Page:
Food & Wine

Pumpkin – best served in a shell!

Pumpkin – best served in a shell!

October calls for just about everything pumpkin, and yes, while most of you might be thinking about it as little more than just a Halloween decoration, we think it’s time to rethink this plump, nutritious orange plant.

Chock-a-block-full of vitamins and minerals, but super low in calories, there are loads of creative ways pumpkin can be incorporated into meals, and here are two of our favourites, best served… straight up… in the shell.

Pumpkin Soup

Serves 4


1 large pumpkin

4 small pumpkins (wash, slice top, remove seeds)

2 to 4 carrots (depending on the size)
2 to 4 celery stalks (depending on the size)
1 red onion
3 garlic cloves
8 cups of stock (veggie or chicken)
2 tablespoons of olive or coconut oil
Salt to taste
Black pepper to taste
Greek yogurt to finish
Coriander leaves


Wash the large pumpkin, cut off the ends and then slice in half lengthwise. Lightly drizzle with olive oil and kosher salt. Set pumpkin on a baking sheet (with foil for easy clean up) face side down. Preheat oven to 200°C. Place pumpkin in oven and let it bake for 20 to 35 minutes depending on the size.

While pumpkin is baking…
Clean, peel and dice your carrots, celery, onion and garlic. Then, in a heavy stockpot, drizzle olive oil on the bottom of the pot just to coat it. Then turn the heat to medium. Place the diced vegetables in the pot and allow them to sweat (not brown), adjusting the heat so that the veggies literally look like they’re sweating, releasing liquid and becoming tender. Add salt and pepper to taste, a pinch of thyme can be added, too. When they are ready, leave them in the pot and turn off the stove and wait until the pumpkin in the oven is ready.

Back to the oven…
Remove the pumpkin and allow it to cool. Scoop out the insides, the flesh only, leaving the hard outer skin and add the flesh to your pot with the carrots, celery, onions, garlic.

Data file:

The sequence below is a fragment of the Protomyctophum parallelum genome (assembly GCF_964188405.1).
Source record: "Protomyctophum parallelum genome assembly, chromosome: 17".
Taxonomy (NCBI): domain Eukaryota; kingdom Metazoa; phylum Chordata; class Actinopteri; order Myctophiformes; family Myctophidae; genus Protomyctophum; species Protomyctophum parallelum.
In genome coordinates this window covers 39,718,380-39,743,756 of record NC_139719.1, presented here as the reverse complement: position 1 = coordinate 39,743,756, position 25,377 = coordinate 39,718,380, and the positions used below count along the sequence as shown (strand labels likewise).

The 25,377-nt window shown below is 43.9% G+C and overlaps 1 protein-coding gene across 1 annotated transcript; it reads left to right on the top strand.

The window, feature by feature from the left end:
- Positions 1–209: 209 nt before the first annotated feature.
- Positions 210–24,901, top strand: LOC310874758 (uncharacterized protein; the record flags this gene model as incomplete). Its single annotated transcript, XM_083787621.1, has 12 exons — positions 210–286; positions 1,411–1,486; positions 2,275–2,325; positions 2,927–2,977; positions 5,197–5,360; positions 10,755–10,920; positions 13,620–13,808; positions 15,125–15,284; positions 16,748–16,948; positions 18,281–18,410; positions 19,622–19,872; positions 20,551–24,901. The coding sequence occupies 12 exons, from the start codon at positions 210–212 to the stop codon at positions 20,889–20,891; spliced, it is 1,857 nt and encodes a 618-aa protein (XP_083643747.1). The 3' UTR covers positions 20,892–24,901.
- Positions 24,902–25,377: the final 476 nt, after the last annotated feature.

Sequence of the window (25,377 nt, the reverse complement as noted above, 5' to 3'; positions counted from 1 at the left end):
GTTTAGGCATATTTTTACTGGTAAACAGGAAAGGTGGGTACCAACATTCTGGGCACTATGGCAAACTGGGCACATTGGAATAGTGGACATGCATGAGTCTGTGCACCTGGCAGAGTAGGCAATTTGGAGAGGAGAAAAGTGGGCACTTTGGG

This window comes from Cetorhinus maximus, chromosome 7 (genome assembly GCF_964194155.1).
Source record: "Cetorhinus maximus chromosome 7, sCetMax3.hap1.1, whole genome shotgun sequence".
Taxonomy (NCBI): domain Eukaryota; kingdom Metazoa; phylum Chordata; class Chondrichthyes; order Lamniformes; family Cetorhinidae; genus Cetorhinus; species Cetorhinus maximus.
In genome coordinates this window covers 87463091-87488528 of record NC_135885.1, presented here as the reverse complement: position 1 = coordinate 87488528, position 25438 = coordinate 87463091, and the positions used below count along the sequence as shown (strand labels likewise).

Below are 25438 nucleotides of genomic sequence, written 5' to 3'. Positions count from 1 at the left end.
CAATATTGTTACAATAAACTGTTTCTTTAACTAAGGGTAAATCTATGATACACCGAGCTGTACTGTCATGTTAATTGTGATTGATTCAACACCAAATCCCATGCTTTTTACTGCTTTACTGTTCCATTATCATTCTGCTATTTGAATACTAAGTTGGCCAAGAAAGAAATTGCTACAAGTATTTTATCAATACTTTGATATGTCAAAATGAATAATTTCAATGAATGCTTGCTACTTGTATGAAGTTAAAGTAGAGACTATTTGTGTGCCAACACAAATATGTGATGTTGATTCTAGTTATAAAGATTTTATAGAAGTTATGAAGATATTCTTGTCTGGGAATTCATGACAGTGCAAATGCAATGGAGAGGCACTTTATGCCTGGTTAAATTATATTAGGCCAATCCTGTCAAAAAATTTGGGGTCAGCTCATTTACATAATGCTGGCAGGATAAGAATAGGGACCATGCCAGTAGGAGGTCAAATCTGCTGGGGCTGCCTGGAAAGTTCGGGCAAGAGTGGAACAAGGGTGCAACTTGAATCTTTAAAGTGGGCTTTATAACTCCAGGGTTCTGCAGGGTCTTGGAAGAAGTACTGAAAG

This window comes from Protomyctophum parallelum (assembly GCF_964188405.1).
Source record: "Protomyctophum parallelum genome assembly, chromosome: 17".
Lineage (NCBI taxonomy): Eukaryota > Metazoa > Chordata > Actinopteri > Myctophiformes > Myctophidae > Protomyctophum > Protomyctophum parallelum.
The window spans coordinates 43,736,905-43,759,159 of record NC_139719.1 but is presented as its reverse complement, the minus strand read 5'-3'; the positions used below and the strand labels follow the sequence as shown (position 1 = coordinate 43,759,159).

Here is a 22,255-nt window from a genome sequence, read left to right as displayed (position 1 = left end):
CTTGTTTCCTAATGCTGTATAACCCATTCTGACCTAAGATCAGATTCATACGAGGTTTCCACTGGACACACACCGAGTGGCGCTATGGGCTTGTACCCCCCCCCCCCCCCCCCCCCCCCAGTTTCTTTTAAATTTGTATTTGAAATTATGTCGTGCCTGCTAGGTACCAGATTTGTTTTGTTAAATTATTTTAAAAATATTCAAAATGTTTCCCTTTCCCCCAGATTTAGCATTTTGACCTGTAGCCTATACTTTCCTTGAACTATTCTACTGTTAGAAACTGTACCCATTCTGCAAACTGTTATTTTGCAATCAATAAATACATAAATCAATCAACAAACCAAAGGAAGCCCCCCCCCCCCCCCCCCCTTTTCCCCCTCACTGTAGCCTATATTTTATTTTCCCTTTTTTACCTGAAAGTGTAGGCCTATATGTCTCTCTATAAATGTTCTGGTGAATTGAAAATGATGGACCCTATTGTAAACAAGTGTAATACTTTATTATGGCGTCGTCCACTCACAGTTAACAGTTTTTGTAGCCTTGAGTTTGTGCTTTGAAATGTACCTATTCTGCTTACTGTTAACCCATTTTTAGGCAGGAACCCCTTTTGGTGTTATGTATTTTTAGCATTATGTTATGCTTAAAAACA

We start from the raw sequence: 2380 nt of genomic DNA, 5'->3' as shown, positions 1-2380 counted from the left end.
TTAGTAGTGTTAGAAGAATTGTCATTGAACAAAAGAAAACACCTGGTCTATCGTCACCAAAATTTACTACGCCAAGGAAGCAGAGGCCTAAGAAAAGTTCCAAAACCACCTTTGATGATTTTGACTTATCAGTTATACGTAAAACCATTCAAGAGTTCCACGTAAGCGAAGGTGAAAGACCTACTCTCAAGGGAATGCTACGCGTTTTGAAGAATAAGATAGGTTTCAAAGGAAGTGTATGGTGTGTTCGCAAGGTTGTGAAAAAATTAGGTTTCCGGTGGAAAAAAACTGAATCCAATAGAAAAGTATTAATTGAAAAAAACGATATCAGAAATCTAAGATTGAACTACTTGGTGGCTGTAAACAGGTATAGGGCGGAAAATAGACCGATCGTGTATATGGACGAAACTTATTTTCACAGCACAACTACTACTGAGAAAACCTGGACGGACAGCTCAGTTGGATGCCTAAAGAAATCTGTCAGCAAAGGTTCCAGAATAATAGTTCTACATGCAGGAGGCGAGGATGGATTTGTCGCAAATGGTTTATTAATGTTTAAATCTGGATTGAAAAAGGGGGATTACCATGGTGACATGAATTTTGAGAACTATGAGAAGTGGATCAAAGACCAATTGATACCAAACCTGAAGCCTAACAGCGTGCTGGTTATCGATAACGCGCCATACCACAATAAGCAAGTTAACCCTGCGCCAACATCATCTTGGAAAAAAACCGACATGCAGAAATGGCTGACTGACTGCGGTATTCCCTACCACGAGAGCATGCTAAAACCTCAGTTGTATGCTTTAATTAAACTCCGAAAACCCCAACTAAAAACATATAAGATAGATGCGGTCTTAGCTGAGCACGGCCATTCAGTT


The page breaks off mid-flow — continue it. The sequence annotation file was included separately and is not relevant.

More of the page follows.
Place the pot back on the stove, set to medium and add the stock until all the vegetables are submerged in liquid. You may use additional stock if the consistency of the soup is too thick when it’s finished. Let the stock and vegetables simmer on the stove for about 15 to 20 min, again add salt and pepper to taste.

Take your soup off of the heat and blend ingredients together. You can use a hand mixer or blender. Blend ingredients until the soup has a smooth, creamy consistency. Serve in the smaller pumpkins that you’ve prepare, add a dollop of yogurt to each and coriander to garnish. Finish with a dusting of nutmeg.


Roasted pumpkin risotto

Serves 4

450g pumpkin flesh cut into wedges
4 small pumpkins (wash, slice top, remove seeds)

Olive oil
1 small onion
100g butter
1.5 litres light chicken or vegetable stock (you may not need it all)
380g risotto rice

125ml white wine

60g freshly grated parmesan



Place pumpkin wedges on a baking tray and sprinkle with salt and olive oil. Bake at 200°C for 30 to 40 minutes or until it is tender and golden brown. Once cooked, mash it roughly and set aside. Put the stock in a pan, bring to a slow boil and then turn it off.

Peel and dice the onion finely. Melt 50g of the butter in a heavy bottomed pan with relatively high sides over a low heat, add the onion and a pinch of salt and cook slowly until soft and translucent. Turn up the heat, add the rice and stir quickly so each grain is glistening with butter. Add the alcohol, which will seethe and be absorbed by the rice (about 18 minutes) and add the first ladleful of warm stock and stir until absorbed.

Continue adding the stock, only adding the next ladleful when the previous one has been absorbed. Make sure the pan never dries out. Each addition will take longer to absorb. After about 12 minutes start tasting the rice for readiness. Once tender, but still with inner firmness, add the last ladleful of stock.

Once this is absorbed add the warm mashed pumpkin, stir well, and cook for another minute. The consistency should be loose so you might need a little more stock. Turn off the heat; add the rest of the butter and the parmesan then beat vigorously with a wooden spoon until creamy and glossy. Leave to sit for a minute, stir again and serve in your prepared pumpkin shells.

15473091 – pumpkin risotto


Get It Durban October 2017

Michelle Markham, Goddess of waste
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